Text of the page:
Teaching kids how to create a drum machine with Python
I’ve been thinking for a while now about how software engineers can help their communities. Lawyers have pro bono work. Engineers and contractors can help build houses for people. But computer programming is really specialized; most people don’t need custom computer programs. This spring, though, I found a rewarding way to use my computer science skills: teaching kids how to program. I did this though the Citizen Schools program, which encourages members of the community to share what they know with middle school students. It is a really neat idea: the kids get to learn things their school probably doesn’t have the expertise (or time) to teach, and the “citizen teachers” get a chance to help the community and work with some fun kids. The topics which people teach vary widely. For example, here are some of the topics other people were teaching during this last semester:
- Digital photography. The kids presented a gallery of their photos at a local coffee shop.
- The science (and math) of baseball. 10 teenage boys happily doing statistics for an hour. Awesome.
- Cooking and nutrition with a chef from one of Google’s famed cafeterias.
So what did I teach?
I showed the kids in my class how to use Python to create a drum machine program which plays various drum sounds when you hit different keys on the keyboard. For example, pressing S played the snare drum, C played the cowbell, and B was the bass drum. The finished version of the program had about 20 different drum sounds which the user could play. There were some colorful graphics (drawn by one of the students) showing which drums were being hit. The program could record drum loops, letting the user layer more beats on top of the original beat, and could save and load the sequences of beats. The kids ended up being much better at laying down beats than I was. At the end of the class, the kids presented the program to their parents & teachers, plus had a field trip to a local cafe to demo their work to the community.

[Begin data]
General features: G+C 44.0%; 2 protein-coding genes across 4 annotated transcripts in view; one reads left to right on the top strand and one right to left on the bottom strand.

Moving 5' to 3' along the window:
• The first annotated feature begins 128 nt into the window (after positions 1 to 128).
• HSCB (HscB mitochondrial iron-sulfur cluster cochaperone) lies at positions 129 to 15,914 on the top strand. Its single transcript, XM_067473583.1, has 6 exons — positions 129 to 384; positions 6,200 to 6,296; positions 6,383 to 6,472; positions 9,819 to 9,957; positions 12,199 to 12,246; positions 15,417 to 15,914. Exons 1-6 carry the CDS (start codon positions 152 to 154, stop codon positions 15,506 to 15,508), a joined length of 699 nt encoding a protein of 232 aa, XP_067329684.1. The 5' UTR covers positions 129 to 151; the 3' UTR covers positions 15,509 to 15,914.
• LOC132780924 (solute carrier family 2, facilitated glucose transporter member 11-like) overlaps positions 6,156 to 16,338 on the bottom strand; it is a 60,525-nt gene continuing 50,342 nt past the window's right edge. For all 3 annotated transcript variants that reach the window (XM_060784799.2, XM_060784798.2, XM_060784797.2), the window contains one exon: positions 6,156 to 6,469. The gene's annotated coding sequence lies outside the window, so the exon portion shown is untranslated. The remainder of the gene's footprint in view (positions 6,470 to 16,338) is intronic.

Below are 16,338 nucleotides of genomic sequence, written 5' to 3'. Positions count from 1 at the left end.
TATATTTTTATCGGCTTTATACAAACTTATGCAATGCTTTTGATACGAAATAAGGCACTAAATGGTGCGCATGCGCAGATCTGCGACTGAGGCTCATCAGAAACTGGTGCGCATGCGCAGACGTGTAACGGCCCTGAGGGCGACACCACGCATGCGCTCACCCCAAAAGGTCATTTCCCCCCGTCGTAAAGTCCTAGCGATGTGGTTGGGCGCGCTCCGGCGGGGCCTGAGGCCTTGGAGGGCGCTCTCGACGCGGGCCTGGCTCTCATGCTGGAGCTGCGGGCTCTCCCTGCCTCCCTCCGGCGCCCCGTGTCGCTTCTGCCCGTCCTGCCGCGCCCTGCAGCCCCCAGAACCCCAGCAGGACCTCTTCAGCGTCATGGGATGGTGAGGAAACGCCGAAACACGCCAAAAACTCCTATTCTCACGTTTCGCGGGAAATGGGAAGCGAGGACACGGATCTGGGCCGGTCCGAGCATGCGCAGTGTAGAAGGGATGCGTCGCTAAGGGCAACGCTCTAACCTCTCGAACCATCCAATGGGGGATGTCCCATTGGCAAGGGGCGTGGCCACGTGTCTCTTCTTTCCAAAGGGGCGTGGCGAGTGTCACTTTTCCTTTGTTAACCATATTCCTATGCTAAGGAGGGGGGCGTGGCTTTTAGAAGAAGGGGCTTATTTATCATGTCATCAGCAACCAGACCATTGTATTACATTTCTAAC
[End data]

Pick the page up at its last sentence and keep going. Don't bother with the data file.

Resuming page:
What’s it like teaching a class?
Citizen Schools took care of most of the logistics, provided some training on effective ways to teach, and paired us with advisors who helped us work with the children every week. This was really helpful for me, because I was a bit lost figuring out how to present computer programming in a way that middle school students would enjoy. Arturo, my advisor, was super helpful. He worked with the kids every day so he knew them all, plus he had lots of great ideas for ways to present the material and keep the students’ attention.
The semester I taught was a one hour class per week, for ten weeks. That’s not very much time, so I had to work really hard to keep the material short and simple so the kids could learn it. Code is like essays: being terse takes a lot more effort than being verbose. I definitely spent more time preparing for class than I did teaching it.
The kids all knew how to use computers, thanks to myspace, youtube, etc. but none of them had ever written a computer program before. For the first several classes, I would project some simple code and have them type it in and run it. Then I would have them change it or write some similar code. For example, one week we were making the program play different sounds. I showed them how to make it play a snare drum sound, then had them figure out how to make it play a bass drum sound, cymbal sound, etc. They got very good at the repetitive code. There were some one-off lines of code that I don’t think they ever did understand (a function definition, for example).
It was interesting to watch as they learned how to make the computer do what they wanted it to do. I was a little worried a few weeks before the final presentation because the kids weren’t able to explain how to make the program play a new sound. However, when I asked them to code it they knew exactly how to do it. It turns out they just didn’t know the right jargon to explain what they were doing. By the end of the semester, they could make simple modifications to the program to change the way it behaved, or to fix bugs in the code.
Would I do it again?
Will I teach another semester? Yes, I think so. Although it turned out to be a pretty big time commitment this time, I should be able to reuse my lesson plans the next time around so it should be much easier. Like I said at the beginning, it is a really good way to use software engineering skills to help the community and it was really cool to see the students figuring out how to modify their programs on their own. I think that’s reason enough to do it again.